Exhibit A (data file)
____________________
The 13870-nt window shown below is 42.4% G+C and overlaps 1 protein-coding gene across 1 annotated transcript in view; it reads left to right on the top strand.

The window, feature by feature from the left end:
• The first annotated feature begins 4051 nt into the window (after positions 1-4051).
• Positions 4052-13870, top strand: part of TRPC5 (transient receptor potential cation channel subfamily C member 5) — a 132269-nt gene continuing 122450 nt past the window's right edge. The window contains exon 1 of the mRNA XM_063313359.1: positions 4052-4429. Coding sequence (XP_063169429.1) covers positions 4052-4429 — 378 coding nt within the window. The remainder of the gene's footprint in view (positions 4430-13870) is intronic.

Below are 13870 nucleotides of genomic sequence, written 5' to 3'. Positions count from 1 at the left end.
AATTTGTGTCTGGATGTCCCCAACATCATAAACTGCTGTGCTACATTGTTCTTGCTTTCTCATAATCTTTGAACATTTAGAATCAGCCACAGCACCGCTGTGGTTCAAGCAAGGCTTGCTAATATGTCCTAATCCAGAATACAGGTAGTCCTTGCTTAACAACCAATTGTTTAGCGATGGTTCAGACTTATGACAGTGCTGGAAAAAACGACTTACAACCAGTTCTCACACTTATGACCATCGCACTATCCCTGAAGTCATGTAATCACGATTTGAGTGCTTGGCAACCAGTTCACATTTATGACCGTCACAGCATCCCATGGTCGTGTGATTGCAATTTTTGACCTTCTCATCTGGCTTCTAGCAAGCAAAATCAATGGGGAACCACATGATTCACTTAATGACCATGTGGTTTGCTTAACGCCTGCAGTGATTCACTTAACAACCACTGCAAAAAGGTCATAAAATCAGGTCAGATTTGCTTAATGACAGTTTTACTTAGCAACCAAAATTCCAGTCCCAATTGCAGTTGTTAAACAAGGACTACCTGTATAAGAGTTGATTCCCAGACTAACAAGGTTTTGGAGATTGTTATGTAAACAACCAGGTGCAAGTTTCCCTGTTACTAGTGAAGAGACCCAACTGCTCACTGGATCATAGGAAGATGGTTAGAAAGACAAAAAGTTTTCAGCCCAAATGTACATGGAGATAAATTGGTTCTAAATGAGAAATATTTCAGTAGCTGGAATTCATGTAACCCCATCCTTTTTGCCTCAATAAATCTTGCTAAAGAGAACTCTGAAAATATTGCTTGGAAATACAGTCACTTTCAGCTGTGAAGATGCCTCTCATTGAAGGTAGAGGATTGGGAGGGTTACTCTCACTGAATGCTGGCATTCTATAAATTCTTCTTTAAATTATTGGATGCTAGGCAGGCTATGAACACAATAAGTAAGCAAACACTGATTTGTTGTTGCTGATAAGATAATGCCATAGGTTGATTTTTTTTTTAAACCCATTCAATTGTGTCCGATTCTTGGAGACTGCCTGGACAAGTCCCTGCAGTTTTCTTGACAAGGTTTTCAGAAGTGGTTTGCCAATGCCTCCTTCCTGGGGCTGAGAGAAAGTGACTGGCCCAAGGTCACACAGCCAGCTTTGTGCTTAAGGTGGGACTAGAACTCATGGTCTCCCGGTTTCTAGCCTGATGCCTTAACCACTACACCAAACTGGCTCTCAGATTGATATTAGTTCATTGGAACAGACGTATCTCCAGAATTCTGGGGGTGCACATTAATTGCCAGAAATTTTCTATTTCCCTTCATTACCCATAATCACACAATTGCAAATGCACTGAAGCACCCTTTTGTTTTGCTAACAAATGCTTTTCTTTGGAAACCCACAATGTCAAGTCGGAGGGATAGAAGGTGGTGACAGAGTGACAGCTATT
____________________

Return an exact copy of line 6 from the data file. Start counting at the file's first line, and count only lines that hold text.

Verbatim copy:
AATTTGTGTCTGGATGTCCCCAACATCATAAACTGCTGTGCTACATTGTTCTTGCTTTCTCATAATCTTTGAACATTTAGAATCAGCCACAGCACCGCTGTGGTTCAAGCAAGGCTTGCTAATATGTCCTAATCCAGAATACAGGTAGTCCTTGCTTAACAACCAATTGTTTAGCGATGGTTCAGACTTATGACAGTGCTGGAAAAAACGACTTACAACCAGTTCTCACACTTATGACCATCGCACTATCCCTGAAGTCATGTAATCACGATTTGAGTGCTTGGCAACCAGTTCACATTTATGACCGTCACAGCATCCCATGGTCGTGTGATTGCAATTTTTGACCTTCTCATCTGGCTTCTAGCAAGCAAAATCAATGGGGAACCACATGATTCACTTAATGACCATGTGGTTTGCTTAACGCCTGCAGTGATTCACTTAACAACCACTGCAAAAAGGTCATAAAATCAGGTCAGATTTGCTTAATGACAGTTTTACTTAGCAACCAAAATTCCAGTCCCAATTGCAGTTGTTAAACAAGGACTACCTGTATAAGAGTTGATTCCCAGACTAACAAGGTTTTGGAGATTGTTATGTAAACAACCAGGTGCAAGTTTCCCTGTTACTAGTGAAGAGACCCAACTGCTCACTGGATCATAGGAAGATGGTTAGAAAGACAAAAAGTTTTCAGCCCAAATGTACATGGAGATAAATTGGTTCTAAATGAGAAATATTTCAGTAGCTGGAATTCATGTAACCCCATCCTTTTTGCCTCAATAAATCTTGCTAAAGAGAACTCTGAAAATATTGCTTGGAAATACAGTCACTTTCAGCTGTGAAGATGCCTCTCATTGAAGGTAGAGGATTGGGAGGGTTACTCTCACTGAATGCTGGCATTCTATAAATTCTTCTTTAAATTATTGGATGCTAGGCAGGCTATGAACACAATAAGTAAGCAAACACTGATTTGTTGTTGCTGATAAGATAATGCCATAGGTTGATTTTTTTTTTAAACCCATTCAATTGTGTCCGATTCTTGGAGACTGCCTGGACAAGTCCCTGCAGTTTTCTTGACAAGGTTTTCAGAAGTGGTTTGCCAATGCCTCCTTCCTGGGGCTGAGAGAAAGTGACTGGCCCAAGGTCACACAGCCAGCTTTGTGCTTAAGGTGGGACTAGAACTCATGGTCTCCCGGTTTCTAGCCTGATGCCTTAACCACTACACCAAACTGGCTCTCAGATTGATATTAGTTCATTGGAACAGACGTATCTCCAGAATTCTGGGGGTGCACATTAATTGCCAGAAATTTTCTATTTCCCTTCATTACCCATAATCACACAATTGCAAATGCACTGAAGCACCCTTTTGTTTTGCTAACAAATGCTTTTCTTTGGAAACCCACAATGTCAAGTCGGAGGGATAGAAGGTGGTGACAGAGTGACAGCTATT